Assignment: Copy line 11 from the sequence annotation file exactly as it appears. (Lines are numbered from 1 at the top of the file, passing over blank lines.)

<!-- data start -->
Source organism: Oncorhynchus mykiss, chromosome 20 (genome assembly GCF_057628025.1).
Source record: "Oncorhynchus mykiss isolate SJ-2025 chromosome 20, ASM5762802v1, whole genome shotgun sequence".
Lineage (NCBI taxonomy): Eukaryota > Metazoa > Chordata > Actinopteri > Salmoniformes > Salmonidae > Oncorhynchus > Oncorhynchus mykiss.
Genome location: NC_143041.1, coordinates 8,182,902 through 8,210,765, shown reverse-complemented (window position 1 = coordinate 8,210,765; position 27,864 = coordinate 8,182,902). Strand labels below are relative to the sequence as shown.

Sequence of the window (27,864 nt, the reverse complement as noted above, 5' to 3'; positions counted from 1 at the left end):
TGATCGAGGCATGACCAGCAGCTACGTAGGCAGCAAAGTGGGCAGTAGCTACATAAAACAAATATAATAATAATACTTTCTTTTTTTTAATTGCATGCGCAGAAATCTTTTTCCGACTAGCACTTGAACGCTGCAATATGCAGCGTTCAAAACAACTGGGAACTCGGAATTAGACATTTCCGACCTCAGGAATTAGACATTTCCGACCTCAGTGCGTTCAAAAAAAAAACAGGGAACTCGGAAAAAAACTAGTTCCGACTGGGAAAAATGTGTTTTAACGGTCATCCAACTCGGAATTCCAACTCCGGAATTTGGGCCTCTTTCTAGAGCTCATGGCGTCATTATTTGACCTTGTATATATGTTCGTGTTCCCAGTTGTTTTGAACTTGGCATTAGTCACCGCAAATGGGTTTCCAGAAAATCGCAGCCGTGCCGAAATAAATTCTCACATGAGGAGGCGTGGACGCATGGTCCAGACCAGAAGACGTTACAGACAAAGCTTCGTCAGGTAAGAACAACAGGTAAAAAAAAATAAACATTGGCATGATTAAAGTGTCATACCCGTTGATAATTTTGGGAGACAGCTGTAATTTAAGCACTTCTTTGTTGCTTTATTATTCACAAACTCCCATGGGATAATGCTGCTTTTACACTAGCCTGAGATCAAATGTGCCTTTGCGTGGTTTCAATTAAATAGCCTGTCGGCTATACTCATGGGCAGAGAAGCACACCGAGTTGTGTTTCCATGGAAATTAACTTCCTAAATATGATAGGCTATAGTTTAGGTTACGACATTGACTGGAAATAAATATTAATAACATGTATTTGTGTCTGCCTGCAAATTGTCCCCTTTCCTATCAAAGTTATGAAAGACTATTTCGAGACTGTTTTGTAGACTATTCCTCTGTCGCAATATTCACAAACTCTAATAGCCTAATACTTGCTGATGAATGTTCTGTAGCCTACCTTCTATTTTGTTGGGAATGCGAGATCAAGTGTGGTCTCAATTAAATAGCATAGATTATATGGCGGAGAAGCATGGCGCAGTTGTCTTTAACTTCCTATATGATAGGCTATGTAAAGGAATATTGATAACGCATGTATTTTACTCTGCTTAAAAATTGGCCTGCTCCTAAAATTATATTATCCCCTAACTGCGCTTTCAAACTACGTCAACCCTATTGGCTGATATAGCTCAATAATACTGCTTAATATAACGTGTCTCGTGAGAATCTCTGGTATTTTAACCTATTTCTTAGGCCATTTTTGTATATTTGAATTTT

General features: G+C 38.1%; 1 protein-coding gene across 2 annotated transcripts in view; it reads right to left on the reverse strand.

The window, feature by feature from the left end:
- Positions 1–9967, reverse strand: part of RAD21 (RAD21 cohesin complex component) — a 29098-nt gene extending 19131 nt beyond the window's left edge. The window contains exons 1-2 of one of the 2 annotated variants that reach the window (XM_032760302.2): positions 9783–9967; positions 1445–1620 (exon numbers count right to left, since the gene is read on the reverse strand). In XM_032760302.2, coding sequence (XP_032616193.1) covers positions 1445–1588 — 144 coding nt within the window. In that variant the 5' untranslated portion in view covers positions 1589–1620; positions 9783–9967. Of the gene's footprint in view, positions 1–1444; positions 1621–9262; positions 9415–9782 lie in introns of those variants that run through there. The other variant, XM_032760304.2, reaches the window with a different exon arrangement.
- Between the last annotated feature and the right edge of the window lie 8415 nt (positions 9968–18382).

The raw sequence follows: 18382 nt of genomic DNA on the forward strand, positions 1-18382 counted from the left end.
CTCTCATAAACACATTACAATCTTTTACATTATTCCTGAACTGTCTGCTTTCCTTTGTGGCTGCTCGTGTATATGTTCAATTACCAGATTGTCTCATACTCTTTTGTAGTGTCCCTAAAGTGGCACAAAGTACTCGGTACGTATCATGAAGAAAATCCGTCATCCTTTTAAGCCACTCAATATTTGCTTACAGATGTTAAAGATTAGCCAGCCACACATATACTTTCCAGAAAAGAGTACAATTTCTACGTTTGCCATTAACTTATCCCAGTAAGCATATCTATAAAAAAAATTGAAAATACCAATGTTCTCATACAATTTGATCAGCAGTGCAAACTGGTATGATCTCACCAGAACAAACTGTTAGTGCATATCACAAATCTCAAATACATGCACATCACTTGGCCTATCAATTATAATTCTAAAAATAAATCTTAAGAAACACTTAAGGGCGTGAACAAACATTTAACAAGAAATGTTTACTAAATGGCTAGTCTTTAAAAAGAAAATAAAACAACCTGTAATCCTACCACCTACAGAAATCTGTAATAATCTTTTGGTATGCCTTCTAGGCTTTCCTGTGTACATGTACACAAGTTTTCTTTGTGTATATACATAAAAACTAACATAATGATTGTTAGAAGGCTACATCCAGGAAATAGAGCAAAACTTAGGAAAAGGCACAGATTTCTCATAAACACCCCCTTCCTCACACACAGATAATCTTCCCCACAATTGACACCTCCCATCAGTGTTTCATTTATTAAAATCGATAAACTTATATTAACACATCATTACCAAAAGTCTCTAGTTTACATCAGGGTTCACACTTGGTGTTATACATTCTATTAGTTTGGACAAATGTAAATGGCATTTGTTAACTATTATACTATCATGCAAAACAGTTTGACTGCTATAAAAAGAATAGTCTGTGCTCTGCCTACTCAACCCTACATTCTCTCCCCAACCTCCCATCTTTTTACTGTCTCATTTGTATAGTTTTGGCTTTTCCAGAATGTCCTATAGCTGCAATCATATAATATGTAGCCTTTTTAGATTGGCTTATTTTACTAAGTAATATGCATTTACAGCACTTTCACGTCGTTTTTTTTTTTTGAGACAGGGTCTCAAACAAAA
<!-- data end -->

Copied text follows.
The raw sequence follows: 18382 nt of genomic DNA on the forward strand, positions 1-18382 counted from the left end.